A team of engineers from French and German companies has come together to improve the safety of ships at sea with a solid-state, electrostatic compass that can find true North without ever needing maintenance or replacement.
All ships over a certain weight must be fitted with a compass that can find true North, according to the International Convention for the Safety of Life at Sea (SOLAS). The problem is that the current standard for this purpose is the mechanical gyroscopic compass, which requires regular maintenance, periodical replacement, and often contains chemical pollutants. As around 10,000 ships were using these compasses in 2008, there was a major opportunity to improve safety, lower costs and benefit the environment.
Traditional mechanical gyroscopes use the direction of the Earth's rotation to find true North, but they are subject to wear and tear that limits their lifespan to between two and five years. What is more, they must be kept immersed in a liquid that lubricates their movement and must be exchanged every one or two years using a time-consuming and delicate procedure. Finally, some units still use mercury for this purpose, contributing to heavy metal pollution. Alternative maintenance-free gyroscope technologies have been around for many years, but – unfortunately – high manufacturing costs and purchase prices have prevented their widespread uptake.
Right on course
But there is a solution. In 2008, four companies – three French and one German – came together to develop a new kind of marine gyrocompass as part of the Vibrating European Compass or VECTOR project. Supported by EUREKA through the EURIPIDES Cluster, this endeavour brought together SMEs and large enterprises for the purpose of exploiting promising research that had already been conducted in France. The project ran between May 2008 and July 2012, with funding of €8.18m, and the ambitious intention of creating a product that would never have to undergo maintenance of any sort.
Lionel Rosellini is Program Manager at SAFRAN, one of the large enterprises involved in the project – although it operated under the name Sagem at that time. "It was a productive partnership," he explains, "SMEs are proactive and the larger companies had a technical background; both contributions brought us towards the ideal product." Each company made an individual contribution to the project, with SAFRAN handling core responsibilities such as the gyroscope design study, design and development of the inertial measurement unit, and evaluation of laboratory systems. German partner Raytheon Anschütz acted as the system manufacturer, while the two SMEs – SYSNAV and Symétrie – collaborated on accelerometer and inclinometer design.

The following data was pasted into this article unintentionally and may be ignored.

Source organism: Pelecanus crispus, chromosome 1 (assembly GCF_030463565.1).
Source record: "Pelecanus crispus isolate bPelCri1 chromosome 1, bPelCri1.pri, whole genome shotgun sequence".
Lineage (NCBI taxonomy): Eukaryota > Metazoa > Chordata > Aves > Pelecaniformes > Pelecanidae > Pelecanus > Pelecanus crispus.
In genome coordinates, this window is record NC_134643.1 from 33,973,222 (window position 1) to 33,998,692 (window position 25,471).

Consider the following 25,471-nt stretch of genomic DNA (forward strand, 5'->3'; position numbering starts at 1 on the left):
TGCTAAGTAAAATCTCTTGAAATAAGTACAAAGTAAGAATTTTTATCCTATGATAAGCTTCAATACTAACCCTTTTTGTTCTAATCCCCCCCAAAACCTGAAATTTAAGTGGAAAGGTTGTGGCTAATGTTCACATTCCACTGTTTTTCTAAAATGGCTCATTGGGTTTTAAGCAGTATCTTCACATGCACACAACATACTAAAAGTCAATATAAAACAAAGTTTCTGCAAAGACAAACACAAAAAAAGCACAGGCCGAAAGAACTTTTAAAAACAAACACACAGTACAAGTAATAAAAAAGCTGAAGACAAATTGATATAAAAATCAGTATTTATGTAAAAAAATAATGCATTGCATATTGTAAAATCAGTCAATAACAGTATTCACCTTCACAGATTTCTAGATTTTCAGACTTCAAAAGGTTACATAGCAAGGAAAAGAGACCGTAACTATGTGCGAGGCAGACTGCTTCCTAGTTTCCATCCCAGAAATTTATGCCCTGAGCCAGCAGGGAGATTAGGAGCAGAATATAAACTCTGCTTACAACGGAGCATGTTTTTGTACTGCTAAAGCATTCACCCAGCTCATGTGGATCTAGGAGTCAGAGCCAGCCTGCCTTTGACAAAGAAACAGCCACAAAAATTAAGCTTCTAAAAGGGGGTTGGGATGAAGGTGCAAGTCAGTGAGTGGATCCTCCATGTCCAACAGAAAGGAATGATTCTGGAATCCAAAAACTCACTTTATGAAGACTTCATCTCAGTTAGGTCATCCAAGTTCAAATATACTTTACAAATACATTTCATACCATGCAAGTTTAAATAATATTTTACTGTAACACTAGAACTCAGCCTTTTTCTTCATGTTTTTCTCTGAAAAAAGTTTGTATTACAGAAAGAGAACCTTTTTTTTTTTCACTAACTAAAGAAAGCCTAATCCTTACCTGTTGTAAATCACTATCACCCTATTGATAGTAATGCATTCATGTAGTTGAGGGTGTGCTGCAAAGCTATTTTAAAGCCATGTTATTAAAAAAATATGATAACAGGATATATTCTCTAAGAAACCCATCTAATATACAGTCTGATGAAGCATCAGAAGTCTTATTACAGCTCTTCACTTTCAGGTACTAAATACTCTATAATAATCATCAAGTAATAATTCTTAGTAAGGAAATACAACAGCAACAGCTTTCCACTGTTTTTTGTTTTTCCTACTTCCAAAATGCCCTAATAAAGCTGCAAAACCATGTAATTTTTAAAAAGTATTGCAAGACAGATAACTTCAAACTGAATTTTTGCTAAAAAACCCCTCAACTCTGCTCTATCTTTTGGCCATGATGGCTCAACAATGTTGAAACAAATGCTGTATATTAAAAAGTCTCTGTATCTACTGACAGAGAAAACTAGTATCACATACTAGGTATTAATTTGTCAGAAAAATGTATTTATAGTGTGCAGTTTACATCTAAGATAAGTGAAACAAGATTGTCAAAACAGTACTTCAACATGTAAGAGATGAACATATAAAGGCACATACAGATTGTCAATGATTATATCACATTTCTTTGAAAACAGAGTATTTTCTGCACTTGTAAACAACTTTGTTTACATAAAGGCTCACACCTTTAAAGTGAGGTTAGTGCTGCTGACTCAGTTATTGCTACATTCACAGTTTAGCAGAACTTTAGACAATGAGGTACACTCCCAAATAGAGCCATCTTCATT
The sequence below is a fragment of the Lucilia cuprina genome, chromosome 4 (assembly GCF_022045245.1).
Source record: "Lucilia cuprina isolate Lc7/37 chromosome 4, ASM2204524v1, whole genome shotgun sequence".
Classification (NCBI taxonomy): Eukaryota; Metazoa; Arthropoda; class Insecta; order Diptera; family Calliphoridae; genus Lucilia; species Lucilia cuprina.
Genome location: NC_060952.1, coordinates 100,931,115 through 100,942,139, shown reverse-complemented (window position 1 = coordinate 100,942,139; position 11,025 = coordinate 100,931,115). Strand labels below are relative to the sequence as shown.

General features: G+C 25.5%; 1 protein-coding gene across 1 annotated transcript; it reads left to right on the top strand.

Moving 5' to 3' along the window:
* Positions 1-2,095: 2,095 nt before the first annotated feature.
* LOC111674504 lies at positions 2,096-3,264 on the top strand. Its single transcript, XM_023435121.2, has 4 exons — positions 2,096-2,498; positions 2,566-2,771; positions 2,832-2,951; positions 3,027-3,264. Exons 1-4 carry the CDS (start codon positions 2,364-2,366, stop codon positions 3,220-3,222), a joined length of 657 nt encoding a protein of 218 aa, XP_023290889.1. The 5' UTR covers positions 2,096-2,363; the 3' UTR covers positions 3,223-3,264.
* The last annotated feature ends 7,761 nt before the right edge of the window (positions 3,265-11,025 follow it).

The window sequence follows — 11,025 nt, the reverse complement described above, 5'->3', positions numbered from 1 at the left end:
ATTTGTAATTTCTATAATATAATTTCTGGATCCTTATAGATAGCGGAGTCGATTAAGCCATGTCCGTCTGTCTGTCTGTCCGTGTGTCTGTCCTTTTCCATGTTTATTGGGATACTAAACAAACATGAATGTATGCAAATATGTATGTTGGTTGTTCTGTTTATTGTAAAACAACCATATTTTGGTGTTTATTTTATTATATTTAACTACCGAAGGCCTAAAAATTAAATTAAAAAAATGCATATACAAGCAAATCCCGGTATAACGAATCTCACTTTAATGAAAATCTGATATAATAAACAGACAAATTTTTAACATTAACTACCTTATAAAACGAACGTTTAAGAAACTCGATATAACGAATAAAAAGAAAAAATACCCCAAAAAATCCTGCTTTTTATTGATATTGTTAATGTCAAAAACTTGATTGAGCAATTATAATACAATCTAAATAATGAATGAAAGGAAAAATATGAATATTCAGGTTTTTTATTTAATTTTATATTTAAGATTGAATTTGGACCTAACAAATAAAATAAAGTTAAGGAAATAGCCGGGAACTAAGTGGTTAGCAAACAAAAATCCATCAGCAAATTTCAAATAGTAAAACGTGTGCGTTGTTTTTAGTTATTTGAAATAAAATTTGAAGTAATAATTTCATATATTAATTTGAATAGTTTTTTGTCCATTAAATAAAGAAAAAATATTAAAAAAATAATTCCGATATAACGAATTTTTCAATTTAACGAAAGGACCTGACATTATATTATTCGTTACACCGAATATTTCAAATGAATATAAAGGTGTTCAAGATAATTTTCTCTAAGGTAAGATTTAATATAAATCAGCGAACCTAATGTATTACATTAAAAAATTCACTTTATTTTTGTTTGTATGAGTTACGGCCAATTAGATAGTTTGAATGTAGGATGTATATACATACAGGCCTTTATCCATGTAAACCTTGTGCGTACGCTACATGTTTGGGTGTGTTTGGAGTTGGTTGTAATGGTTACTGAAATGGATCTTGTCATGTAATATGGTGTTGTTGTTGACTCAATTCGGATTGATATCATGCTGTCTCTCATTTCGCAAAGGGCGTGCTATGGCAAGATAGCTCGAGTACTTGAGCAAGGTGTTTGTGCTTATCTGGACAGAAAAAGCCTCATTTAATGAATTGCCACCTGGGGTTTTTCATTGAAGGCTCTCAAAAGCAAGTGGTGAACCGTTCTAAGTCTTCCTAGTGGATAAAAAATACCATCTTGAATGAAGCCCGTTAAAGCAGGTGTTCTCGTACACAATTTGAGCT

Sagem's HRG (hemispherical resonator gyroscope) has no moving parts at all, relying instead on electrostatic forces that create flexural resonance in the bell-like hemisphere which gives the gyroscope its name. As well as developing the gyrocompass, the partners also had to optimise it for use in every situation – in the dock, on the sea and during ship maintenance – and evaluate its performance in simulations and at sea.
Following completion and pilot testing, the HRG marine gyrocompass was released on the market with the names BlueNaute (Sagem) and Horizon MF (Raytheon) – and met with a warm reception from professionals in the shipping industry. It is easy to machine and assemble, leading to low manufacturing costs and market prices, and the convenience of its maintenance-free operation is combined with other benefits such as improved data link capabilities. So effective is this product, in fact, that although VECTOR was completed in 2012, there is still no competitor on the market, and the technology has spread beyond naval navigation to be applied in a diversity of other fields.
Since the SOLAS Convention applies to 82 per cent of the countries in the world, and regulates more than 99 per cent of ships, this was a project with a truly global impact, and one that has affected markets worldwide. It has also ensured that the European hold on this market has increased in comparison with Asian and US competitors – who previously had the upper hand in this field of technology.
Even better news is that many of the partnerships formed during work on the project are still operational and productive. "SAFRAN has certainly maintained these relationships, and we are still working with SYSNAV and Raytheon in particular; EUREKA was the facilitating agent that brought us together," Rosellini says.
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